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Hidden treasures: COVID-19 unveiling who we really are

27 September 2020

Hidden treasures: COVID-19 unveiling who we really are

Word Mark Hadley

One of the familiar stories we tell ourselves when reflecting on hard times is that “they changed us”. I’m not so sure. Having passed through the heart of the coronavirus crisis, I’d suggest it is more accurate to say, “they revealed us”.

There’s no doubt that COVID-19 changed the practical nature of our lives, much like 9/11 or the Great Depression for a previous generation. Yet whether it reached our souls is an altogether different question. What will remain in our hearts post-pandemic is more likely to be what was growing there all along.

On the list of life changes great and small, my first realisation that the world was shifting around me hit around 5pm one Thursday afternoon. It suddenly occurred to me that my telephone was strangely silent for that time of day. In fact, it had been so all week. Where was the fusillade of telemarketing calls that I had become so used to dodging, I wondered.

As time went on, the death toll was climbing steadily. The world’s news services were in a state of panic over the social, economic and political ramifications of corona. Certainly, we had felt the impact of each. My elderly parents were isolated on the NSW South Coast without a computer. We’d lost several clients and months of work as projects struggled for financing. And the tensions between state and federal governments meant no one could be quite sure if you were going to be arrested for putting the bins out.

Yet at a micro-level, a hush had descended on our suburb, and in the soft light of autumn it did feel very much like internet sensation Kitty O’Meara’s poetic prediction would come true: “And the people stayed home. And read books, and listened, and rested, and exercised, and made art, and played games, and learned new ways of being, and were still ... and the people healed.”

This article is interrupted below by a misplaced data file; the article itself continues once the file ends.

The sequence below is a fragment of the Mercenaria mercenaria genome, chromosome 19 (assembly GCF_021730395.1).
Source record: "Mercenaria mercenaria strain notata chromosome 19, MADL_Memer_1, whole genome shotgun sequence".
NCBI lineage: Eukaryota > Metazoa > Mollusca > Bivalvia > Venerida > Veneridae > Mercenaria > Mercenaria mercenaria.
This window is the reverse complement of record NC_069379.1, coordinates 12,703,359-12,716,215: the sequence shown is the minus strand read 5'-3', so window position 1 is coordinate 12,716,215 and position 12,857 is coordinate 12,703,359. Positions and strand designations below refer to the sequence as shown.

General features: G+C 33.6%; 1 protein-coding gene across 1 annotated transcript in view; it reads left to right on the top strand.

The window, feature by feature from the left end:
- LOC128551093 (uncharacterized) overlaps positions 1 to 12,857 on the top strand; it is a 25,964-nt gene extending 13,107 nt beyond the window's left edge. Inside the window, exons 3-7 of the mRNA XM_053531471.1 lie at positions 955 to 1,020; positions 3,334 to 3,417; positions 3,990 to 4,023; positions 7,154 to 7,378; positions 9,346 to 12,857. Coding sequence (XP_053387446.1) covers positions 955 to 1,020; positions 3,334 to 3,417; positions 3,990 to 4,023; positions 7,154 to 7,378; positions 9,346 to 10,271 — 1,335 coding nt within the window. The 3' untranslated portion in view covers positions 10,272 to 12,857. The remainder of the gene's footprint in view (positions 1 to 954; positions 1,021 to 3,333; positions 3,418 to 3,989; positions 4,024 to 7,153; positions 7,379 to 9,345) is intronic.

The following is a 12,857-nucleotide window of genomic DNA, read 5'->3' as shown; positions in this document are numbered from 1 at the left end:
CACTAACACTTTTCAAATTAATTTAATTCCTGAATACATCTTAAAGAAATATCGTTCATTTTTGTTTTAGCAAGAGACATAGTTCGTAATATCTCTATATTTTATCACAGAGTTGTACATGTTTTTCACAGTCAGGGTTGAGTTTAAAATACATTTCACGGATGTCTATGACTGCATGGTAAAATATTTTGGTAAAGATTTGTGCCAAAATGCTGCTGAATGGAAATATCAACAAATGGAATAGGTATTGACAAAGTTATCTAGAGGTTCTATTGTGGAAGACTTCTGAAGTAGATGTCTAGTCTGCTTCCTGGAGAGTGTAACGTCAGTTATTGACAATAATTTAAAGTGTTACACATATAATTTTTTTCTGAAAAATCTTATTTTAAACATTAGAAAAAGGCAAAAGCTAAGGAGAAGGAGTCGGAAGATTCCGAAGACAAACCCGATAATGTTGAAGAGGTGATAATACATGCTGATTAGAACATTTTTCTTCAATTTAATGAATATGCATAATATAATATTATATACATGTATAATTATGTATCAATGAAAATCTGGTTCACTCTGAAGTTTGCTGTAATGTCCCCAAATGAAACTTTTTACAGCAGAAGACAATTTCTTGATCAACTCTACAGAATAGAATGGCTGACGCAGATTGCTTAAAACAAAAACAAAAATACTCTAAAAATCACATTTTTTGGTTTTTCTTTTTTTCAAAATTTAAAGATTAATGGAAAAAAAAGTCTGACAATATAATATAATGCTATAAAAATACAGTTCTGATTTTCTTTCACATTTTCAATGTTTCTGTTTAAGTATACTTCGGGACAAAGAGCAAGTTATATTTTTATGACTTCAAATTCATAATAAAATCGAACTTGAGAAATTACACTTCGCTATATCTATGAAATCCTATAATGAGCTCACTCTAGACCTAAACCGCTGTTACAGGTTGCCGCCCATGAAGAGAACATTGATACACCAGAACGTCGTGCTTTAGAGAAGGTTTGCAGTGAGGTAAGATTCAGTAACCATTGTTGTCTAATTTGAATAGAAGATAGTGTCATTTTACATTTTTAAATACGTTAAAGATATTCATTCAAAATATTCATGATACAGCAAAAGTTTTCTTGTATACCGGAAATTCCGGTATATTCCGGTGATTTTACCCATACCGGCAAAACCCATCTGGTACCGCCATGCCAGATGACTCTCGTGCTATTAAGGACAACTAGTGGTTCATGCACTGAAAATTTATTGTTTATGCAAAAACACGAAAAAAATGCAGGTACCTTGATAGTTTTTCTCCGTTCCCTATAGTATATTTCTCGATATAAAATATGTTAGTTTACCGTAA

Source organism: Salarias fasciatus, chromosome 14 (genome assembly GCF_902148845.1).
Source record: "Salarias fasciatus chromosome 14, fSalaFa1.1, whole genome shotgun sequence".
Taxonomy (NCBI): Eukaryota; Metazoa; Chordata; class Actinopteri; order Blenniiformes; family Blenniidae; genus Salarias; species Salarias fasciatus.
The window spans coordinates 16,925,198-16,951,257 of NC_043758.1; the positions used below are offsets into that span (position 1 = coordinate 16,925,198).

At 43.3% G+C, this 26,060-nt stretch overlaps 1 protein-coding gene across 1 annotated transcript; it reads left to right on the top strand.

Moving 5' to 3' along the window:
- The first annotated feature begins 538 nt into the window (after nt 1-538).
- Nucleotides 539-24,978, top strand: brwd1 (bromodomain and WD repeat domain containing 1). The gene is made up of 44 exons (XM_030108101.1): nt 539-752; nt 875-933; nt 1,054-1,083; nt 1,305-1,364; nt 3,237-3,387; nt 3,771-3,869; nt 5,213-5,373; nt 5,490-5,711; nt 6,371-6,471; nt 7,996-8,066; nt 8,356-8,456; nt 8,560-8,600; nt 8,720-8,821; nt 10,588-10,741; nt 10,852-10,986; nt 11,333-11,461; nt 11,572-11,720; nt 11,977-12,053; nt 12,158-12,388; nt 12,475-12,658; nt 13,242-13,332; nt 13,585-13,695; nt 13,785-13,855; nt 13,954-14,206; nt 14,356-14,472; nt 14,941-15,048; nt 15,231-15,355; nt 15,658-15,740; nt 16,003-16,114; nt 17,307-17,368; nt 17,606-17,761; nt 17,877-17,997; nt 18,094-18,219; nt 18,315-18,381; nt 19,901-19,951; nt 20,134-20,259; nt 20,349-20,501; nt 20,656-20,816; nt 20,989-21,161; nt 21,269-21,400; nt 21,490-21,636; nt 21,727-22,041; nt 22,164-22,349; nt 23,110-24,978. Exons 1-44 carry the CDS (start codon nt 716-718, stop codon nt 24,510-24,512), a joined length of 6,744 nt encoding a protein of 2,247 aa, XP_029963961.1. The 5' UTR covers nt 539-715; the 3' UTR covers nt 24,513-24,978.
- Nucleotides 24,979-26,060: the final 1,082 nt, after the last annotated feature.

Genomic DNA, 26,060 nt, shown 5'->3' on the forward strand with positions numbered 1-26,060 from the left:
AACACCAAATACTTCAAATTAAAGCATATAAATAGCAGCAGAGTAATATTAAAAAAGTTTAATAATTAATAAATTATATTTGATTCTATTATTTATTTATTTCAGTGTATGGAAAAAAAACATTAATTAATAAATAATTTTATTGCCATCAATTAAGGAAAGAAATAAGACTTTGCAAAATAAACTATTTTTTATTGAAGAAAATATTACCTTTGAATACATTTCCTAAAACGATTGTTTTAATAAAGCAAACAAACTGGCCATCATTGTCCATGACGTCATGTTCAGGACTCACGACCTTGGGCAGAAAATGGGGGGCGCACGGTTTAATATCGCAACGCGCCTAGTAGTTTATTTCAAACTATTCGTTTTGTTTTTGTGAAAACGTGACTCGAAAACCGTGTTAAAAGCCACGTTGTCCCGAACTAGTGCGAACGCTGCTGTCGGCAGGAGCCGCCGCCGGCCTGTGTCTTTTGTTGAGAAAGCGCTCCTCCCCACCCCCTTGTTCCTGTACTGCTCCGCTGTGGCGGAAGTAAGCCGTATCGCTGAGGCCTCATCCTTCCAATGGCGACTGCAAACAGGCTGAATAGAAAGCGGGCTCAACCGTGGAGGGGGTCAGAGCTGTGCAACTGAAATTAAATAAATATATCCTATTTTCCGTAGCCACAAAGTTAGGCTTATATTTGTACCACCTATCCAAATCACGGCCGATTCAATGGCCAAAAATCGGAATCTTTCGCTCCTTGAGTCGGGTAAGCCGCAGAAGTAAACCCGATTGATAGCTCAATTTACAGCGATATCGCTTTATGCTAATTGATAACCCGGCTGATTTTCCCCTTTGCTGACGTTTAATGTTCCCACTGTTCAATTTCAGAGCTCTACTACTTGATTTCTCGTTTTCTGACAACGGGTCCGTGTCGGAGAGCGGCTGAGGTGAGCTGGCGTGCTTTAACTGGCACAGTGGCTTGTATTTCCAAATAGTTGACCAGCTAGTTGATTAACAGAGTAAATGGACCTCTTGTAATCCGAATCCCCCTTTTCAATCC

True, it was an Australian bubble of calm, even a middle-class one. But I don’t think we were alone.


Inside our little house, there were changes for the better. The most obvious was family time. Subtract the daily commutes and the host of after-school activities. Halve the amount of shopping time. The result was hours of non-electronic FaceTime. That translated into games that didn’t have controllers and the LEGO renaissance. Conversations took place that weren’t based around requests. We ate meals together. And, as Christians, we rediscovered that long-lost Holy Grail ... the family Bible study.

Socially, empathy was on the rise. Neighbours we struggled to talk to over the fence were rediscovered in the park. Add to this a growing sense of the effect of our choices on this community around us. Washing your hands, covering your mouth and queueing patiently were just a few of the ways we learned to serve each other. A whole class of ‘vulnerable people’ came into sharper focus that included previously neglected friends and family members. Church became more precious despite moving online, because it was our last link to the body of Christ. In fact, because no one was watching, worship became a heart choice.

But personally, while COVID-19 returned some things, it revealed others.

The first and clearest revelation had to do with relationships. As the pandemic progressed, we discovered the tangible difference between virtual and actual friendships. In those early lockdown days, video-calling seemed an elegant solution to keeping work teams together, while maintaining fractured social relationships. Soon the computer desk became the destination for work meetings, social catch-ups, craft clubs, exercise sessions, church services, Bible study groups ... the list goes on. Yet it was all the same destination, and sitting in front of that screen became a wearying prospect. Enter the term ‘Zoom fatigue’.